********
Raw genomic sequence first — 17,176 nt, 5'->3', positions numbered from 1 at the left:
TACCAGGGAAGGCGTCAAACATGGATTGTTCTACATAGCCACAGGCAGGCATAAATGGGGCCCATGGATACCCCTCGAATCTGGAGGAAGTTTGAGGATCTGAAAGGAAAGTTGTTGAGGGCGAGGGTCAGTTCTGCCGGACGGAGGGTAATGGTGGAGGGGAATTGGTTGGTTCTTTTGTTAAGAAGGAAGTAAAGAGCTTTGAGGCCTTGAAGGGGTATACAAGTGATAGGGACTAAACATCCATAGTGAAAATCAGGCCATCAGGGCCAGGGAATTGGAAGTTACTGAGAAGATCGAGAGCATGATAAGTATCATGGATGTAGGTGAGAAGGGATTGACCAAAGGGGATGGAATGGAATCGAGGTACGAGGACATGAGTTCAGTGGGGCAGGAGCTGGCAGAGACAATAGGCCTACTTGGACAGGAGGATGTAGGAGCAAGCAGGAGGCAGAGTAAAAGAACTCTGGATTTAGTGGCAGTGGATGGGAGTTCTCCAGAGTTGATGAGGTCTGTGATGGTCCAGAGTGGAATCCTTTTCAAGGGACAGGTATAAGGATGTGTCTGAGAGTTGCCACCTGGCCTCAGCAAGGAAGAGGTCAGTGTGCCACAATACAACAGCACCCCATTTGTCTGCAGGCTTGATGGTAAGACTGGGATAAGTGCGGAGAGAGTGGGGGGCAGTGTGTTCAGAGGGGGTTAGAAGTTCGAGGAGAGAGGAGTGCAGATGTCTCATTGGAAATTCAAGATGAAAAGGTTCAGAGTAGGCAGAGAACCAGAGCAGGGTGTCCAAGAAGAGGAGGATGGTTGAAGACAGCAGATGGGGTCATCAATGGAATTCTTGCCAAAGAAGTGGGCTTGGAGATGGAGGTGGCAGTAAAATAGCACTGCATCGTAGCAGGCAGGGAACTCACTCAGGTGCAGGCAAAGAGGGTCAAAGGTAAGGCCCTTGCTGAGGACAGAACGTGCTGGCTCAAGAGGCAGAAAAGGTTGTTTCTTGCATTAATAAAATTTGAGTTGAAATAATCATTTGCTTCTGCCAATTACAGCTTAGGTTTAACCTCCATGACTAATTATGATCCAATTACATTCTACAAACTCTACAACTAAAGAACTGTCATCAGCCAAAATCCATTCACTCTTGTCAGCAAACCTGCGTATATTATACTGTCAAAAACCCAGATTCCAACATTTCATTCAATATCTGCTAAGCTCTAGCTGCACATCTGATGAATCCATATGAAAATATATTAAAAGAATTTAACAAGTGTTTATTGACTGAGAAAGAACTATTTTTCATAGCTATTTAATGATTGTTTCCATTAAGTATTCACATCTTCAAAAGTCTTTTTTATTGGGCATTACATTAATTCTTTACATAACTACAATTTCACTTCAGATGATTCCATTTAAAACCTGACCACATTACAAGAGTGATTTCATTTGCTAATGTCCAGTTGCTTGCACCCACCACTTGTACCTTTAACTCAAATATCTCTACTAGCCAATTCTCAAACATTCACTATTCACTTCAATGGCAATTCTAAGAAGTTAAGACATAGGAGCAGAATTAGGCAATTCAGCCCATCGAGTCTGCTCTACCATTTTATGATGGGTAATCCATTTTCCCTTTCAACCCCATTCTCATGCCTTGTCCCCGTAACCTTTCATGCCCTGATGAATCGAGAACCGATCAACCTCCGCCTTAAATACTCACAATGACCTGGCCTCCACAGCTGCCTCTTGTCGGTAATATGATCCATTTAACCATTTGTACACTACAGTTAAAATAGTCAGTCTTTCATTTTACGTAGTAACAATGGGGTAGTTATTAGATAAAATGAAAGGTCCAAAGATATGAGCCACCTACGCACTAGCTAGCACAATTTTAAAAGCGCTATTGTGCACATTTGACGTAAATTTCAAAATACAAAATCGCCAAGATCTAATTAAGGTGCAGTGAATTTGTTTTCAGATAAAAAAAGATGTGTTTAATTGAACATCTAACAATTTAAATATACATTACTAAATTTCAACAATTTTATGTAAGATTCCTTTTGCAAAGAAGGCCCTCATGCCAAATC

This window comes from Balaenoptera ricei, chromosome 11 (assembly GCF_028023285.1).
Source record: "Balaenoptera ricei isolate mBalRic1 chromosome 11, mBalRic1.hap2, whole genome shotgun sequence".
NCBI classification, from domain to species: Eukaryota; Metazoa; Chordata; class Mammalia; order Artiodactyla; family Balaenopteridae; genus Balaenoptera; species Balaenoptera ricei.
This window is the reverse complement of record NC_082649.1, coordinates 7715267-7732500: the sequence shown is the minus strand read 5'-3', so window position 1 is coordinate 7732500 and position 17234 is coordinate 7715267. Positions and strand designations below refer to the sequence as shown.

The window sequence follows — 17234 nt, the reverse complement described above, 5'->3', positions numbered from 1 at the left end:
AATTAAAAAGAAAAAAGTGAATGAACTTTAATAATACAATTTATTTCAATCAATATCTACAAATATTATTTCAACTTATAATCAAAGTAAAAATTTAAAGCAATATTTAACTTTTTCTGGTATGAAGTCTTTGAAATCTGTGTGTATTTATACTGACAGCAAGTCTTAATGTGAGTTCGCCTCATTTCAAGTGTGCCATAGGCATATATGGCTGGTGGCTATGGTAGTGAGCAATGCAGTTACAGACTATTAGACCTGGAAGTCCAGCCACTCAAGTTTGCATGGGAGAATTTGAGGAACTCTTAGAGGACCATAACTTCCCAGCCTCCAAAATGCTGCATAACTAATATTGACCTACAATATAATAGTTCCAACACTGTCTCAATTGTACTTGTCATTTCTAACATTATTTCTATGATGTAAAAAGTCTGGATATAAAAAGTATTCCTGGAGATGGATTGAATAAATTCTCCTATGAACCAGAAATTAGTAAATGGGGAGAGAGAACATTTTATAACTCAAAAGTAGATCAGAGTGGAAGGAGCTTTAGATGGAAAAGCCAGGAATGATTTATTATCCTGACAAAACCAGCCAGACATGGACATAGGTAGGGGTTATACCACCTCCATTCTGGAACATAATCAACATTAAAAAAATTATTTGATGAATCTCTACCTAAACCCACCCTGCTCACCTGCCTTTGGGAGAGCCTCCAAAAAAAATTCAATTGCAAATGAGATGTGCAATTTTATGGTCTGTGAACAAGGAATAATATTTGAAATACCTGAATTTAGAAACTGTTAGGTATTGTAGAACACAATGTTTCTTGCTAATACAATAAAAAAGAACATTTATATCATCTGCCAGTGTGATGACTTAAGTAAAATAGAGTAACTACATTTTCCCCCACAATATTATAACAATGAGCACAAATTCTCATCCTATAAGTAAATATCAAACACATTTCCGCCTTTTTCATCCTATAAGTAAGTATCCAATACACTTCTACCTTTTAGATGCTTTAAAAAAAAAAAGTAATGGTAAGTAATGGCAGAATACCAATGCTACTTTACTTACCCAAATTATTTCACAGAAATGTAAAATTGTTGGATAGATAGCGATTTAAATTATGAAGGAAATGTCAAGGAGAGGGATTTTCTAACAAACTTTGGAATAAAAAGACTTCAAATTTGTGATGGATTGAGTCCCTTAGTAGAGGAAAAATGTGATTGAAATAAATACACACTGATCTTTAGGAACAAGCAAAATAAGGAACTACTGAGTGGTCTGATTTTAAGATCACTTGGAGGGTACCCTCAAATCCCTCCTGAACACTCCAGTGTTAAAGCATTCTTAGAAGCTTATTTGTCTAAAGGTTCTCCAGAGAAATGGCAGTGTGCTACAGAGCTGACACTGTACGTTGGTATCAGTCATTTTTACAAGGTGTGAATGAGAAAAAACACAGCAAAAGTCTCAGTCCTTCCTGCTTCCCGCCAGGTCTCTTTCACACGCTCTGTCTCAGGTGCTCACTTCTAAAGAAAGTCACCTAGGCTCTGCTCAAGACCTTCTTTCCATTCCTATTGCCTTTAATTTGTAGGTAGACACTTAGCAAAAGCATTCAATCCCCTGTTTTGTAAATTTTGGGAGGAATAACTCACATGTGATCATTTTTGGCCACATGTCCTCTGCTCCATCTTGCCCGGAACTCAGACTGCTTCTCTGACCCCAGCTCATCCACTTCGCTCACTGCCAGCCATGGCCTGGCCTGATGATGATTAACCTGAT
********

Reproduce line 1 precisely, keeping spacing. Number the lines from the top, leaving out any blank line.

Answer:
Raw genomic sequence first — 17,176 nt, 5'->3', positions numbered from 1 at the left: